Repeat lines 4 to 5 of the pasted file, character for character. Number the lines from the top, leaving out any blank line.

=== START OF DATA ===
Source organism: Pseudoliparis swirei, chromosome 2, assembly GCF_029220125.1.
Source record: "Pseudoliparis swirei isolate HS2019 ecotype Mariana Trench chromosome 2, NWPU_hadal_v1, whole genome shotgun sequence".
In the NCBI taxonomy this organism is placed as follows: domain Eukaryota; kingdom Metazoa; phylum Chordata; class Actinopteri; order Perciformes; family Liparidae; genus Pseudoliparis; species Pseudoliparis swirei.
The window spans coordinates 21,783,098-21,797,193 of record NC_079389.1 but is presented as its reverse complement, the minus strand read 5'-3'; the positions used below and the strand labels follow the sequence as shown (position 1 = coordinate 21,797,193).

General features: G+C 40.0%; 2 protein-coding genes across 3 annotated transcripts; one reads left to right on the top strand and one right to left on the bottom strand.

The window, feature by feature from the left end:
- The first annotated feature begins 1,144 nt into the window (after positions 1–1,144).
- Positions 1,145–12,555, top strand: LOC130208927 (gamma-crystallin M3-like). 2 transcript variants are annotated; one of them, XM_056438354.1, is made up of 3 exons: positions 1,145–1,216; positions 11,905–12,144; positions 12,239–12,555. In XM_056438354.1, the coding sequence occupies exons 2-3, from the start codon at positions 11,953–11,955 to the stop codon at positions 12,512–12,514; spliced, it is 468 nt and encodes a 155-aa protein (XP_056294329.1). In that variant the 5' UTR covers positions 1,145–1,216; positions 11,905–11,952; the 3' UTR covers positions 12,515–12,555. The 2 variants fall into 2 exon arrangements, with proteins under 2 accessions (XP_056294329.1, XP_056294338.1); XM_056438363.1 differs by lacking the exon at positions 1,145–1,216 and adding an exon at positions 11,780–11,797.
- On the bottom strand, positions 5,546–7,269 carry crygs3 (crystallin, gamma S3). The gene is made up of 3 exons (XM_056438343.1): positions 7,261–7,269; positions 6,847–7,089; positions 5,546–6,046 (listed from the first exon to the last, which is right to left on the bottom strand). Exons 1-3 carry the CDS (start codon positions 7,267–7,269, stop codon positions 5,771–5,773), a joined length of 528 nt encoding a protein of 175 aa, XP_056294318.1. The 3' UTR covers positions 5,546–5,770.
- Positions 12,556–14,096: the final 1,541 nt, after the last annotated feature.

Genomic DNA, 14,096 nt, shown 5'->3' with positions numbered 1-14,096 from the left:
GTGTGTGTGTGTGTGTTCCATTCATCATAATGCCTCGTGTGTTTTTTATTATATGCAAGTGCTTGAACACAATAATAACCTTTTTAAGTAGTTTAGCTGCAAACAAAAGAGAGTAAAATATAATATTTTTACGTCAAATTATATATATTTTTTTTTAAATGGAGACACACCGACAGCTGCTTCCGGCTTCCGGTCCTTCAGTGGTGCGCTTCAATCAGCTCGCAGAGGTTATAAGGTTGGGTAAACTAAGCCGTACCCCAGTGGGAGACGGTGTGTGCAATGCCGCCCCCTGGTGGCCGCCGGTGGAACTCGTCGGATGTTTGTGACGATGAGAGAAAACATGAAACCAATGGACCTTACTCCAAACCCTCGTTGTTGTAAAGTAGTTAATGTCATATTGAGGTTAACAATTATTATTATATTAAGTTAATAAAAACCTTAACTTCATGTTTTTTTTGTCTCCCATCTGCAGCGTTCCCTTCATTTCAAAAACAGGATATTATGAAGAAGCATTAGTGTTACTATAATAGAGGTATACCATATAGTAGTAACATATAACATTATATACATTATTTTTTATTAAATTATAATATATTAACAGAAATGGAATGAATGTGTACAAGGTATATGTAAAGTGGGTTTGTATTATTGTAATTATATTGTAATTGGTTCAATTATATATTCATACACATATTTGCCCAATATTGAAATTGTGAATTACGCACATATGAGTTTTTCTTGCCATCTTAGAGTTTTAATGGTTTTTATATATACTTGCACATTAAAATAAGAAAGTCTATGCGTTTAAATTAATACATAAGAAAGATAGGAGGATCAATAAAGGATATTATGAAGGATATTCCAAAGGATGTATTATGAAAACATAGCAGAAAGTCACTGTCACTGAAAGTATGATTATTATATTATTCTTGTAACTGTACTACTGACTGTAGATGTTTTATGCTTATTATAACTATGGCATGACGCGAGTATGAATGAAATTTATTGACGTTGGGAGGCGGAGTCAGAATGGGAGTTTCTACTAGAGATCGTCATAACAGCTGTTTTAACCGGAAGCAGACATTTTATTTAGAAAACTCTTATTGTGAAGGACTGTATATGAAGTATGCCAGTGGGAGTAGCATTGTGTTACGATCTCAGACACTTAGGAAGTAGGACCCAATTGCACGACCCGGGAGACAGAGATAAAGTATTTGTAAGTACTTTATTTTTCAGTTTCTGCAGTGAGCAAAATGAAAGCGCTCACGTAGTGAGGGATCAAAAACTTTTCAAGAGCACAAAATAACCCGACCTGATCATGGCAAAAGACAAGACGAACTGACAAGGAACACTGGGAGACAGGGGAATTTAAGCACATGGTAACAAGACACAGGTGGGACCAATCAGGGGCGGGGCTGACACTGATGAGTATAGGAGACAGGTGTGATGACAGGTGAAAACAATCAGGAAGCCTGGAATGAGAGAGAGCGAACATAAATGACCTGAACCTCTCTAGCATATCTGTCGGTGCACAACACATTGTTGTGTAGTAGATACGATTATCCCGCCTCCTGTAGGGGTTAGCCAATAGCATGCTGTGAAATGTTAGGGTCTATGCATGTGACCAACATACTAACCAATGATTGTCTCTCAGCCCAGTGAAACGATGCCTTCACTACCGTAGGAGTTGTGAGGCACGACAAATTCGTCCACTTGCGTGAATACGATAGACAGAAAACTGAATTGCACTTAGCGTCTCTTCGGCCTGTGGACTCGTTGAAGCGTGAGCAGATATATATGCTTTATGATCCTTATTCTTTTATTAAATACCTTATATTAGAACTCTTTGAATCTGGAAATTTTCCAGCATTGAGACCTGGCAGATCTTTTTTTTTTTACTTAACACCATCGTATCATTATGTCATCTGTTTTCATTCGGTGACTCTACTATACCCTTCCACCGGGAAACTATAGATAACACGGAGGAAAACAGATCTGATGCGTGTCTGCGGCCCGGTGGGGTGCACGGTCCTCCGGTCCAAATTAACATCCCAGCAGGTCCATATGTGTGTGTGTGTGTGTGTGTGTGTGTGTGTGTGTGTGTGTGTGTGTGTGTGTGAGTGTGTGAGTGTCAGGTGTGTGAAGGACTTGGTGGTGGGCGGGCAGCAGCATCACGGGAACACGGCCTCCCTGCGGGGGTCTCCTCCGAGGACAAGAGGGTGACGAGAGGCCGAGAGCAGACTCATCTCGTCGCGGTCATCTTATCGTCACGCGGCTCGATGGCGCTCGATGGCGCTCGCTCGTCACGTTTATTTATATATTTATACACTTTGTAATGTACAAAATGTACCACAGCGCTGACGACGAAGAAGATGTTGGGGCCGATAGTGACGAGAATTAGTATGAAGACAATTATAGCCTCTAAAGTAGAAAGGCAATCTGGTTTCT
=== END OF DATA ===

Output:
The window spans coordinates 21,783,098-21,797,193 of record NC_079389.1 but is presented as its reverse complement, the minus strand read 5'-3'; the positions used below and the strand labels follow the sequence as shown (position 1 = coordinate 21,797,193).

General features: G+C 40.0%; 2 protein-coding genes across 3 annotated transcripts; one reads left to right on the top strand and one right to left on the bottom strand.